Written by Ben Taylor,
Last Modified: 30th November 2021

Portugal is a fabulous place to live, but the bureaucracy can take a little bit of getting used to. Understanding the culture and having the right mindset makes a big difference – here’s what to know.

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Bureaucracy in Portugal

There are four key things to understand:

  1. Official business is sometimes frustrating and time consuming. This can mean anything from opening a new bank account to registering the tenancy on an apartment,
  2. There can be significant variation in the “rules” from place to place and from official to official. As such, just because somebody did it one way in Lisbon, it doesn’t mean you’ll face the same requirements and experience in Faro.
  3. There’s often a lot of paper involved. Portugal has some very modern online services, but the photocopiers still get plenty of use in government buildings!
  4. Portugal’s bureaucracy is a cultural quirk, and one that natives expect and accept. Other countries in southern Europe are similar. Being angry or impatient will not speed things up as it may in the UK. In fact, it can have quite the opposite effect!

Follow our five tips to mastering bureaucracy in Portugal.

Follow our five tips to mastering bureaucracy in Portugal.

With all that in mind, here are five strategies to help you negotiate Portugal’s red tape with as little frustration as possible.

1. Be very discerning when choosing your professional advisors

The right professional help makes all the difference in Portugal. It can mean breezing through appointments that other new residents struggle with.

However, it’s essential that you choose the right advisors. Bad advice can cause serious problems, and those problems may not manifest themselves until some way down the line.

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As such, seek out someone who has proven years of experience helping British buyers. It’s easy for somebody to recommend an accountant they’ve only been with for three months. All that accountant has actually had to do is make the right noises and host a couple of friendly meetings. But you can’t really judge until you’ve been through several trouble-free tax returns.

2. Always carry your paperwork

The running joke in Portugal is that the one piece of paper you’re always asked for is the one you’ve not taken to the appointment!

With this in mind, go to every official meeting with everything you could imagine being asked for: bank statements, passport, birth certificate, tax returns etc.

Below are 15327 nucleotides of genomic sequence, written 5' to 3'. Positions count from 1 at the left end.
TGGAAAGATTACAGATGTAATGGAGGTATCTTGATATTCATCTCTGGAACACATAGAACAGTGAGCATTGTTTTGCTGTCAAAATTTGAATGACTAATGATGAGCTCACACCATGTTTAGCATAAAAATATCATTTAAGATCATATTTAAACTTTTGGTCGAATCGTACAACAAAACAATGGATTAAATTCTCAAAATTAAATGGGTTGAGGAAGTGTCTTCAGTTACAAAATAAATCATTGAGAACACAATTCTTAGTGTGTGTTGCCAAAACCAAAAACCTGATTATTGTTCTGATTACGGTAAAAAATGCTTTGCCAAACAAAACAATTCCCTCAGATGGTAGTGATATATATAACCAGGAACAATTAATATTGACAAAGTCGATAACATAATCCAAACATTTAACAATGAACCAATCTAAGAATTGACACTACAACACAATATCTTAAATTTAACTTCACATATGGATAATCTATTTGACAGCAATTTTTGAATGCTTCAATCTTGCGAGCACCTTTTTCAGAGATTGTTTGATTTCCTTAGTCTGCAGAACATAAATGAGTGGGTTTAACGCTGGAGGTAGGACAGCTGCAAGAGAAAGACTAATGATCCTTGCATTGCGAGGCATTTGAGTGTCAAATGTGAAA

Even a few spare passport photographs don’t go amiss. They’re something you seem to need more often that you’d expect.

Even a few spare passport photographs don’t go amiss. They’re something you seem to need more often that you’d expect.

3. Learn Portuguese!

Nobody’s going to expect you to be completely fluent in Portuguese the day you move there. However, all efforts to speak the language are well received.

At the very least, learn and practice what it is you’re asking for before walking into the town hall, immigration office or bank. This applies even if you’re going with a lawyer or accountant, with the intention of them translating.

Getting by at the town hall will be much easier if you can speak Portuguese. Francesco Bonino / Shutterstock.com

Getting by at the town hall will be much easier if you can speak Portuguese. Francesco Bonino / Shutterstock.com

Think about this the other way around: How would you feel if you worked in a UK government building and somebody came in barking their demands in Portuguese? Make the effort.

4. Celebrate every small victory

The best way to avoid frustration is to expect to have to go back several times to achieve simple things.

Say, for example, you go in to get residency paperwork, and are told you need two more documents before they can process it. Instead of seeing that visit as a failure, try to see it as a step closer.

It’s quite hard to get into this mindset, but it’s worthwhile and saves a lot of frustration. Obviously, making sure you do things with plenty of time, instead of leaving things until the last minute, is very important too.

5. Beware of “amateur” advice

The places to learn the specifics of bureaucracy in Portugal are official websites, referenced articles and government documents.

Places not on that list are expat bars and online forums. Those are places where people often present personal experience and opinion as fact. People do twist rules to their own convenience sometimes, and following in their footsteps is unwise. The fact somebody “got away” with something isn’t a reason to do it.

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This is especially important at the time of writing, when there’s still some level of uncertainty as to how things will play out after the end of the Brexit transition period.

The Portuguese authorities have already made clear that British people will still be very much welcome in Portugal after Brexit. But there are still some specifics to be ironed out. You can be sure the people who have done things “by the book” in Portugal will have a much easier ride.

Portugal is a country where there is a cultural respect for authority, and that plays a part in the bureaucracy. Adapting to it rather than fighting it is definitely the wise way forward.

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The Portugal Buying Guide is designed to support you through each stage of buying property in Portugal, providing relevant, up-to-date information and tips from Portugal property experts and expats who have been through the process themselves. It helps you to:

  Impact of Brexit
  Find your property
  Ask the right questions
  Avoid losing money
  Avoid the legal pitfalls
  Move in successfully

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